DHN Food Distributors Ltd v Tower Hamlets London Borough Council

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DHN Food Ltd v Tower Hamlets LBC
Greek grocery fruit.JPG
Court Court of Appeal
Decided 4 March 1976
Citation(s) [1976] 1 WLR 852
Court membership
Judge(s) sitting Lord Denning MR, Goff LJ and Shaw LJ
lifting the veil

DHN Food Distributors Ltd v Tower Hamlets London Borough Council [1976] 1 WLR 852 is a UK company law case, where on the basis that a company should be compensated for loss of its business under a compulsory acquisition order, a group was recognised as a single economic entity. It stands as a liberal example of when UK courts may lift the veil of incorporation of a company.

The decision was, however, doubted in Woolfson v Strathclyde Regional Council[1] and qualified in Adams v Cape Industries plc.[2]


DHN imported groceries and provision and had a cash and carry grocery business. Its premises are owned by its subsidiary which is called Bronze. It had a warehouse in Malmesbury Road, in Bow, the East End of London. Bronze’s directors were DHN’s. Bronze had no business and the only asset were the premises, of which DHN was the licensee. Another wholly owned subsidiary had the vehicles. In 1970 Tower Hamlets London Borough Council compulsorily acquired the premises to build houses. As a result, DHN had to close down. Compensation was already paid to Bronze, one and a half times the land value. DHN could only get compensation too if it had more than a license interest. The Lands Tribunal held no further compensation was payable.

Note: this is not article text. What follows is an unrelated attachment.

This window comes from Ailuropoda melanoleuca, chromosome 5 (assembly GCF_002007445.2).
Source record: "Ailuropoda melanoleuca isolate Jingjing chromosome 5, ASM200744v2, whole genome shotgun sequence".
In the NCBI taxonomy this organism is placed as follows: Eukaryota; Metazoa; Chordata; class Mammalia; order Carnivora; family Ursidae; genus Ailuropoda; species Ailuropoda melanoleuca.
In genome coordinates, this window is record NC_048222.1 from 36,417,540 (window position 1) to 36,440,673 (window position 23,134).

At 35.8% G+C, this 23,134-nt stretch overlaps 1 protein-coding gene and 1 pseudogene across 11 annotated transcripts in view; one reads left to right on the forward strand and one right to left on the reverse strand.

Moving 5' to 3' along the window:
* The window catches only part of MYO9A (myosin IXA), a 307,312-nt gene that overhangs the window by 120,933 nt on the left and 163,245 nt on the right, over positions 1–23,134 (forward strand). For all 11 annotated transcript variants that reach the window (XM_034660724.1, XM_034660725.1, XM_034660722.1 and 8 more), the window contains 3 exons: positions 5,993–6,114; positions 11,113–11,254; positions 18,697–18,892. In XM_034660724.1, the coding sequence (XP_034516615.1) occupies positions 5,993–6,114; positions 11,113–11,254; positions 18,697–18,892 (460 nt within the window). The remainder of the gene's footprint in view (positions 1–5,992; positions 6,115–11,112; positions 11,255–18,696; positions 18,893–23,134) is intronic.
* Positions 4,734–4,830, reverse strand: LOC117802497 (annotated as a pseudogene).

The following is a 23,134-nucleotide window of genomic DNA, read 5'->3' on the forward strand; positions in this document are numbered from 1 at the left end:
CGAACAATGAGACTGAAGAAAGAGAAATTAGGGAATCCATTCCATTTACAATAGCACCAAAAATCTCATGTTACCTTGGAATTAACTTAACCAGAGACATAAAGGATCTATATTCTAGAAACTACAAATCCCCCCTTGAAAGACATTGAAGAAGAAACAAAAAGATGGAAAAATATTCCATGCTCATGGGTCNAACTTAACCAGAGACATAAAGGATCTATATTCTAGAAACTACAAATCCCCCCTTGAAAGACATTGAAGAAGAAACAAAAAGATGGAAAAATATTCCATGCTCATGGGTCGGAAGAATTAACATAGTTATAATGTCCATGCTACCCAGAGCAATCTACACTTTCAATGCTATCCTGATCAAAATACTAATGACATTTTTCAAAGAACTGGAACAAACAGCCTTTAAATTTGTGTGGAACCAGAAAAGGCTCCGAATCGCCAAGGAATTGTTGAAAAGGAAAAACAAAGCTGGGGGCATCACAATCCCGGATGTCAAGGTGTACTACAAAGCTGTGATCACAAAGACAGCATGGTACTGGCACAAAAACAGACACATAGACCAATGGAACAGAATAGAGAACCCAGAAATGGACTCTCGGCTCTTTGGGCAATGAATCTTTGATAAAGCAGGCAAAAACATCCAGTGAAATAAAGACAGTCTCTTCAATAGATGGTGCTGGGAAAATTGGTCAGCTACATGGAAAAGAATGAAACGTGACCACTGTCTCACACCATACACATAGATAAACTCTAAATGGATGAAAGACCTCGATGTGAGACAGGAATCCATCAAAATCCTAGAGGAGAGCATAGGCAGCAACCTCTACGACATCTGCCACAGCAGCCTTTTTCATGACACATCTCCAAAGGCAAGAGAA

The Court of Appeal held that DHN and Bronze were part of single economic entity. Therefore as if DHN had owned the land itself, it was entitled to compensation for the loss of business.

Lord Denning MR's judgment went as follows.

Goff LJ concurred and read his judgment.

See also[edit]


  1. ^ 1978 SLT 159
  2. ^ [1990] Ch 433


  • E McGaughey, 'Donoghue v Salomon in the High Court' (2011) 4 Journal of Personal Injury Law 249, on SSRN